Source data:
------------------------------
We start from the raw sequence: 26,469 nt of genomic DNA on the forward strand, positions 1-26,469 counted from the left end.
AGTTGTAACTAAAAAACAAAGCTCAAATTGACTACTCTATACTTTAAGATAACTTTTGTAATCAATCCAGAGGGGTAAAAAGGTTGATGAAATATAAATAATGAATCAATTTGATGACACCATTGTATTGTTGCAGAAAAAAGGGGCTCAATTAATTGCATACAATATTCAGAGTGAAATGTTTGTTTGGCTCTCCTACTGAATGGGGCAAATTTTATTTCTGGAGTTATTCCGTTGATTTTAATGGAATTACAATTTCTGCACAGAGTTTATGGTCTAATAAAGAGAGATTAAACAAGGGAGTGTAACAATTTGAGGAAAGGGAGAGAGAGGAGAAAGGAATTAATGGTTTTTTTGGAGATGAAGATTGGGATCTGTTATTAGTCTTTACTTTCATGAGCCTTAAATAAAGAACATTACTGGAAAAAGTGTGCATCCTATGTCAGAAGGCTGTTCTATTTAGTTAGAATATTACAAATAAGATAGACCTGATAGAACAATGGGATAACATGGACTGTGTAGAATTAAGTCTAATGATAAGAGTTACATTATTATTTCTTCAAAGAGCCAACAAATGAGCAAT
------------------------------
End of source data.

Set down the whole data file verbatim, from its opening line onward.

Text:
We start from the raw sequence: 26,469 nt of genomic DNA on the forward strand, positions 1-26,469 counted from the left end.
AGTTGTAACTAAAAAACAAAGCTCAAATTGACTACTCTATACTTTAAGATAACTTTTGTAATCAATCCAGAGGGGTAAAAAGGTTGATGAAATATAAATAATGAATCAATTTGATGACACCATTGTATTGTTGCAGAAAAAAGGGGCTCAATTAATTGCATACAATATTCAGAGTGAAATGTTTGTTTGGCTCTCCTACTGAATGGGGCAAATTTTATTTCTGGAGTTATTCCGTTGATTTTAATGGAATTACAATTTCTGCACAGAGTTTATGGTCTAATAAAGAGAGATTAAACAAGGGAGTGTAACAATTTGAGGAAAGGGAGAGAGAGGAGAAAGGAATTAATGGTTTTTTTGGAGATGAAGATTGGGATCTGTTATTAGTCTTTACTTTCATGAGCCTTAAATAAAGAACATTACTGGAAAAAGTGTGCATCCTATGTCAGAAGGCTGTTCTATTTAGTTAGAATATTACAAATAAGATAGACCTGATAGAACAATGGGATAACATGGACTGTGTAGAATTAAGTCTAATGATAAGAGTTACATTATTATTTCTTCAAAGAGCCAACAAATGAGCAAT